dickinson image

Emily Dickinson, Close Reading

Overview/Rationale for Lesson: Students take dictations of two different versions of an Emily Dickinson poem, using the sensory experience of scribing the poems as a basis for engaging in textual observation, close reading and interpretive discussion. PRINT LESSON Grade Level:  9 to 12 Developed by Suzanne Strauss, Northampton High School, Northampton, MA, used in Grades 9-12 Community Partners: Emily Dickinson Museum & Northampton Education Foundation Learning Objective(s): Students will write from dictation two versions of an Emily Dickinson poem. Students will observe and discuss what they notice in the text, including punctuation, capitalization, diction and word placement. Students will compare and contrast two versions of a poem through partner discussion, a graphic organizer and a written essay. Lesson Plan Procedure: Preparatory Activity: Time:  10 minutes Step 1. Ask students what they already know about Emily Dickinson and write their comments on board or chart paper. 10 minutes. Teacher’s Note:  Students knew quite a bit about her, including her reclusiveness, sense of humor and prominent family.  All these elements appear in, “I’m Nobody.” Main Activity: Time:  60-75 minutes Step 2.  Dictate two versions of “I’m Nobody” (downloadable from Materials Checklist).  20-30 minutes. Introduce the dictation activity. Teacher’s narrative: “I tell them to take out their journals and get ready to write on one page leaving the facing page blank for the next dictation. I talk a little about how Emily Dickinson’s poems did not have titles and show them the Franklin edition and ask them to figure out how long it would take them to read all the poems if they read one a day.” Dictate original version of, “I’m Nobody,” including all text symbols   (capitals, punctuation, line breaks, etc.). Note:

children in garden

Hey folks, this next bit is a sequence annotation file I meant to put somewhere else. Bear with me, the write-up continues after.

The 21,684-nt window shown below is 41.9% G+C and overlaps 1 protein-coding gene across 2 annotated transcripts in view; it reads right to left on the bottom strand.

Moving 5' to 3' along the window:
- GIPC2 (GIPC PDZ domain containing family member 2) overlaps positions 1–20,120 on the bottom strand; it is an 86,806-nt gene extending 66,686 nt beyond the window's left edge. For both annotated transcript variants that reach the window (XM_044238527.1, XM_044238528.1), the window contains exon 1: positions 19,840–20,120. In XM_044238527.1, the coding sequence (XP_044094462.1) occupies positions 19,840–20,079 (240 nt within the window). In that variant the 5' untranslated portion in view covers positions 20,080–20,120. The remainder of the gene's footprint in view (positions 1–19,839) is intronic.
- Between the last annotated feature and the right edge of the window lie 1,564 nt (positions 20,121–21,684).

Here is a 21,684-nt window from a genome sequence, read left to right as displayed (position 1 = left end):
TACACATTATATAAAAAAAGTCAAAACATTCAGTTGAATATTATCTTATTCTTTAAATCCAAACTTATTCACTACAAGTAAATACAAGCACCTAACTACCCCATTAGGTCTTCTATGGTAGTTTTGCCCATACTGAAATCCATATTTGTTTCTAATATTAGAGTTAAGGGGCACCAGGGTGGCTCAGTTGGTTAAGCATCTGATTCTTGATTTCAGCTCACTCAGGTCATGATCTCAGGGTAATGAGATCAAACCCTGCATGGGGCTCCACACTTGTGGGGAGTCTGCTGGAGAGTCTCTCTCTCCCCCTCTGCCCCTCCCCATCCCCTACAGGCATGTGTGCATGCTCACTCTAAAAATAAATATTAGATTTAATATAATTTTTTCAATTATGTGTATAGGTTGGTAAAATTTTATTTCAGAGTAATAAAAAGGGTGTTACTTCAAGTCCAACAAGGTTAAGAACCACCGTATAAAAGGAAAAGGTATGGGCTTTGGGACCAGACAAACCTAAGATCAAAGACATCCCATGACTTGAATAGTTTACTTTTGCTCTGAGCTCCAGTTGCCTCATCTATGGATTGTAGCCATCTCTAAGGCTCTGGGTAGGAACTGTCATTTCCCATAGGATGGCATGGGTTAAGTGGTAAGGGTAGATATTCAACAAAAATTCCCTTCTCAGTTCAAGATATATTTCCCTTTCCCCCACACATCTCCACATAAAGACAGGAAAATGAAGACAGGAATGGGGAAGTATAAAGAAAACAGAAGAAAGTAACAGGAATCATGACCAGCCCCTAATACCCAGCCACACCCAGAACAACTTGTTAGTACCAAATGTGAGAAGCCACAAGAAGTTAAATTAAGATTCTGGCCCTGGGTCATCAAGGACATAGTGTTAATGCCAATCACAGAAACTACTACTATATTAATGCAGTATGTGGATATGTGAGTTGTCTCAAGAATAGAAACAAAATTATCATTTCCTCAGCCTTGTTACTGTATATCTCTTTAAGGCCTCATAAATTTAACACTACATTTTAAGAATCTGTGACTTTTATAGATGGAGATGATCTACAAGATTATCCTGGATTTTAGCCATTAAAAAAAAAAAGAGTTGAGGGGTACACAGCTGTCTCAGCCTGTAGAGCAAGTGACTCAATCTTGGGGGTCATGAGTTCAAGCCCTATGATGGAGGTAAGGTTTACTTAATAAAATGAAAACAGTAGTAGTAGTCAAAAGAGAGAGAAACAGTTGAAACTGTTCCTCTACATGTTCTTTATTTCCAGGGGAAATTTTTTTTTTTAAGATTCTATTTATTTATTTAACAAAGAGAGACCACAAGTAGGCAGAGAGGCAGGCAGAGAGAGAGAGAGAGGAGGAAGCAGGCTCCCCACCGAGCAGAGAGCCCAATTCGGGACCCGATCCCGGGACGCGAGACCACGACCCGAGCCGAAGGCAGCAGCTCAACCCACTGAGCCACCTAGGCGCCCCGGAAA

Emily Dickinson, Writing Nature Poems

Overview/Rationale for Lesson: High school students and elementary school students meet in a garden to read an Emily Dickinson poem about nature and write their own poems inspired by her model and informed by direct sensory observations. PRINT VERSION Grade Level:  3 to 5, 9 to 12 Developed by Suzanne Strauss & Susan Ebitz, Northampton High School & Jackson Street School, Northampton, MA, and used in Grade 4 and High School Community Partners: Emily Dickinson Museum & Northampton Education Foundation Learning Objective(s): Students will read and discuss nature imagery in a poem by Emily Dickinson. Students will write a poem based on direct observation and inspired by the format, imagery and graphic conventions of Dickinson’s poem. Students will make oral presentations of their poems to the group. Lesson Plan Procedure: Preparatory Activity: Time: 10 minutes (plus travel time to outdoor setting) Note:  Students meet in an outdoor setting (this lesson took place at the Rose Garden at Child’s Park in Northampton). Step 1. Introduce the nature poetry session.  5 minutes. Gather students in a circle, explain that they will be reading and writing nature poems outdoors in the garden and set guidelines and expectations. Distribute and read aloud a poem on the theme of nature written by Emily Dickinson: “This is my letter to the World”  (downloadable from Materials Checklist). 5 minutes. Main Activity: Time:  40 minutes Step 2.  Read aloud, “Nature is what We see” (downloadable from Materials Checklist), and give directions for poetry writing activity.  10 minutes. Hand out poem, writing directions (downloadable from Materials Checklist), clipboard, lined paper and pencil to each small group. Read aloud poem several times, inviting students and/or other adults to read aloud individual stanzas.